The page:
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From an array of dual pol antennas and knowing the array peak gain, and the power in W of each component in the array, what is the correct way to calculate EIRP?

In linear terms is it just the simple sum of all the components multiplied by the gain (linear); do I need to take into account the phase and the possibly different orientations of my antennas?

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  • \$\begingroup\$ Presumably, when the gain calculation or measurement was made, the phase and orientation of the antennas was known. Similarly with the individual power measurements. If the measurements are of a different configuration, ( phase or orientation) then they are not germane to computing anything. \$\endgroup\$
    – user69795
    Jan 9 at 21:37
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    \$\begingroup\$ Yes, it's the sum of the linear components (in voltage!). You'd need array directivity which should already include phase and orientations of your elements. Is "array peak gain" that you've indicated dBi or dBiC? \$\endgroup\$
    – Jason
    Jan 9 at 21:54
  • \$\begingroup\$ @Jason Yes peak gain is in dBi \$\endgroup\$ Jan 10 at 8:34

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The "simple" equation is:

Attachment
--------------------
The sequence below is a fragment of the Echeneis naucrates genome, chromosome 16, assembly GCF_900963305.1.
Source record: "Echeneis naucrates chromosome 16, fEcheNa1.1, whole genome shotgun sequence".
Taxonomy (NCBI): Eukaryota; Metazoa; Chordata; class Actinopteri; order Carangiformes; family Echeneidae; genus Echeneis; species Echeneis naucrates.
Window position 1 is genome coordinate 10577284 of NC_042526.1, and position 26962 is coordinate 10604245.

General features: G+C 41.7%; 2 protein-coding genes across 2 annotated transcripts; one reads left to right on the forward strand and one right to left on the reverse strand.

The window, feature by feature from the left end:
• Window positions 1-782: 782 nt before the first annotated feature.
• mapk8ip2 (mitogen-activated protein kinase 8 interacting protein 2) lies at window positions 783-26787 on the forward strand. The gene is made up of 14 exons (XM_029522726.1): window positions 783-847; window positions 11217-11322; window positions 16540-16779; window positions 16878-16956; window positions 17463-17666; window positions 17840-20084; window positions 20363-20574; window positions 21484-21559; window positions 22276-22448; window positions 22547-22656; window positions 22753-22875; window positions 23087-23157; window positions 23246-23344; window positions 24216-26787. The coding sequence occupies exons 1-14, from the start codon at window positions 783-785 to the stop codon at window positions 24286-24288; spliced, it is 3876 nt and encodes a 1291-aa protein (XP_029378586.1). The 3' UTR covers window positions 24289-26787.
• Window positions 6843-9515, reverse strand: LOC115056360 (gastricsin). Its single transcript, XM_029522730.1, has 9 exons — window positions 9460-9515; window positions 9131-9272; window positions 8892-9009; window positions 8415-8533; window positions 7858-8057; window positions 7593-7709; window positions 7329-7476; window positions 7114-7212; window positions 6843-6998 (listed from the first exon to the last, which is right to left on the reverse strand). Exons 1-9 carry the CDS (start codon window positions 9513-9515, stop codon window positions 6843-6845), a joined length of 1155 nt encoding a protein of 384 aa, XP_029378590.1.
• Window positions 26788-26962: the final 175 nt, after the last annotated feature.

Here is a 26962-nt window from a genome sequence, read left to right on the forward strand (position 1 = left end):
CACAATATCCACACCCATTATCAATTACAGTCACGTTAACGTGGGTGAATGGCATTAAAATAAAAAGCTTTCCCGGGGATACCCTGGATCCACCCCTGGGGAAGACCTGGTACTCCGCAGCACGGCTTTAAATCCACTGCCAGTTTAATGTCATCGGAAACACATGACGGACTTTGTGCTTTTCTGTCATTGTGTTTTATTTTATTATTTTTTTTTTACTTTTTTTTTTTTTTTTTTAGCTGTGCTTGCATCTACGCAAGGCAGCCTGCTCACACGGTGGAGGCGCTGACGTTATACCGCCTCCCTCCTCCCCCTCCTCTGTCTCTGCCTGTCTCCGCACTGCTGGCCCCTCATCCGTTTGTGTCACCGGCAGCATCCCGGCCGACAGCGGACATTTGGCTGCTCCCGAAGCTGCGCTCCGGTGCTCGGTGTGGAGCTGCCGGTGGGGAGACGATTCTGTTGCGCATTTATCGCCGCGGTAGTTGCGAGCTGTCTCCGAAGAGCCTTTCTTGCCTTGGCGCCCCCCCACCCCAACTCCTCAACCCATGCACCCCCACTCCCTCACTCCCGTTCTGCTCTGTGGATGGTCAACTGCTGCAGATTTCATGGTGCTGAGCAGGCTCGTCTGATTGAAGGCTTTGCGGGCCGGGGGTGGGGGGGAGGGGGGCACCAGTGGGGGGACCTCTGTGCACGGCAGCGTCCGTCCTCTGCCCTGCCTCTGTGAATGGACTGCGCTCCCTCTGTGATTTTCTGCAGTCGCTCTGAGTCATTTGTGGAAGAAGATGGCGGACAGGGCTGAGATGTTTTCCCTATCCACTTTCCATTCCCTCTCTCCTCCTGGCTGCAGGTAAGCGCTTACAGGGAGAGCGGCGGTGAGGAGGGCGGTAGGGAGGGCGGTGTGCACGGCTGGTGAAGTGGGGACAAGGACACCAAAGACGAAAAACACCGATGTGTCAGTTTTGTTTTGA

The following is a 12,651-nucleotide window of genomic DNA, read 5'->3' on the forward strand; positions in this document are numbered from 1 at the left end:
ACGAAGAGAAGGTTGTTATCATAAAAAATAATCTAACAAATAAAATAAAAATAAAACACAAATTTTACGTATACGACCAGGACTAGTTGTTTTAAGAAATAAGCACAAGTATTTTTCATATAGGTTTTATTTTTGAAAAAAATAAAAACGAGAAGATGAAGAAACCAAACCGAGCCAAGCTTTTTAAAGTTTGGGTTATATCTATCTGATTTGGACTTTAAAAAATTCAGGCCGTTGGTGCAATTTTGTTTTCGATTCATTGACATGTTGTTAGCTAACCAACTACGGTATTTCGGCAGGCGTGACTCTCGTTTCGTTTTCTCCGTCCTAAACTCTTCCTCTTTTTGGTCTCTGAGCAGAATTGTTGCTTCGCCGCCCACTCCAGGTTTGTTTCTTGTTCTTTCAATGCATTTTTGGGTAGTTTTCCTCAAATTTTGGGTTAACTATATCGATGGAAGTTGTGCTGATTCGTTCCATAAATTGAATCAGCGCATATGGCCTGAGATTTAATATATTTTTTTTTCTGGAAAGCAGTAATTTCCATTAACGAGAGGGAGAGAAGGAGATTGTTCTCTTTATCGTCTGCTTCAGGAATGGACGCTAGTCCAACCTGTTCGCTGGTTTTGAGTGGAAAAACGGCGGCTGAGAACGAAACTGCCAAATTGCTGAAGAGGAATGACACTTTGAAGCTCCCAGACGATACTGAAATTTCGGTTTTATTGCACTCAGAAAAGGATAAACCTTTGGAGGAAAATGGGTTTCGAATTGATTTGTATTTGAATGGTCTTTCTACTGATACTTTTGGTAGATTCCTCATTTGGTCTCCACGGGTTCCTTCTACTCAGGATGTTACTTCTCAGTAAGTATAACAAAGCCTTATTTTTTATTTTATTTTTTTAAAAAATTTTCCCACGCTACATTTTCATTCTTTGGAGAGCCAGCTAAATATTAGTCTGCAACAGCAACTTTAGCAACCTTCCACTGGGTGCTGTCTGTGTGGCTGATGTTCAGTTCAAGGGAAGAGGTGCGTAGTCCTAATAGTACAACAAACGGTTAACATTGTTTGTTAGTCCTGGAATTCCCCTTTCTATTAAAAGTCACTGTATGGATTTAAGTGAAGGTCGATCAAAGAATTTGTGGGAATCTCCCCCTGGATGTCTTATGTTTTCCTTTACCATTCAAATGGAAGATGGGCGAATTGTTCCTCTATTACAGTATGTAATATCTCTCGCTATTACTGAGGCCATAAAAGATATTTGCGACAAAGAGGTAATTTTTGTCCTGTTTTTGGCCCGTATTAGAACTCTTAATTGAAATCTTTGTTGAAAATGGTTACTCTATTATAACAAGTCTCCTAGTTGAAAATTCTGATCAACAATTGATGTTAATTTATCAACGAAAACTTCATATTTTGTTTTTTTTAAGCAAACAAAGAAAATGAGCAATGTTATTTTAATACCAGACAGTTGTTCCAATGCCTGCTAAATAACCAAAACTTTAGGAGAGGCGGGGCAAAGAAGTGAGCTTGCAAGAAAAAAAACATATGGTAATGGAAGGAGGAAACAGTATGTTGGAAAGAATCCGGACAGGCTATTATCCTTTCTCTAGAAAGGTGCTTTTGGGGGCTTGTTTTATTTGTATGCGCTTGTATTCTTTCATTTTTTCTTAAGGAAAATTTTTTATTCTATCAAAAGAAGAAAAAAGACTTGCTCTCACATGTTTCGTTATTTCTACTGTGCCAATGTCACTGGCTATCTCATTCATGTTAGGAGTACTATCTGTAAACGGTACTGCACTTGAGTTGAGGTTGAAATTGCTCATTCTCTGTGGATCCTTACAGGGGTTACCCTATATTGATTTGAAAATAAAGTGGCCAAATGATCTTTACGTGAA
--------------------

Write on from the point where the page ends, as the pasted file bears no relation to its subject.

$$ EIRP_{dBmiC} = Gain_{Linear} + 10log_{10}(N) + P_{device} + 3 dB$$ Note: power in log.

The equation above assumes the array gain is identical for both polarizations and they are perfectly 90 degrees out of phase. 3 dB comes from linear->circular polarization conversion.

For a more rigorous equation, you must combine the EIRP components as vectors.

Circular polarization from linear components: $$ \hat{e}_{\frac{l}{r}hcp}=\frac{1}{\sqrt{2}}\left [ \vec{\theta } \mp j\vec{\phi }\right ] $$

Or, in your case: $$ \vec{eirp}_{CP}=\frac{1}{\sqrt{2}}\left [ \vec{eirp}_{L1} \pm j\vec{eirp}_{L2}\right ] $$ Note: eirp is voltage/field vector.

For a simple 2-element, dual polarized element with 0 dBm at each port you would expect:

$$ EIRP_{dBmiC} = EIRP_{dBmi} + 3 dB = 3 dB + 3 dB + 0 dBm + 3 dB = 9 dBmiC$$

  • 3 dB from array gain, per polarization (estimate)
  • 3 dB from conducted power (10logN), per polarization
  • 0 dBm output power, per element
  • 3 dB from linear polarization -> circular polarization
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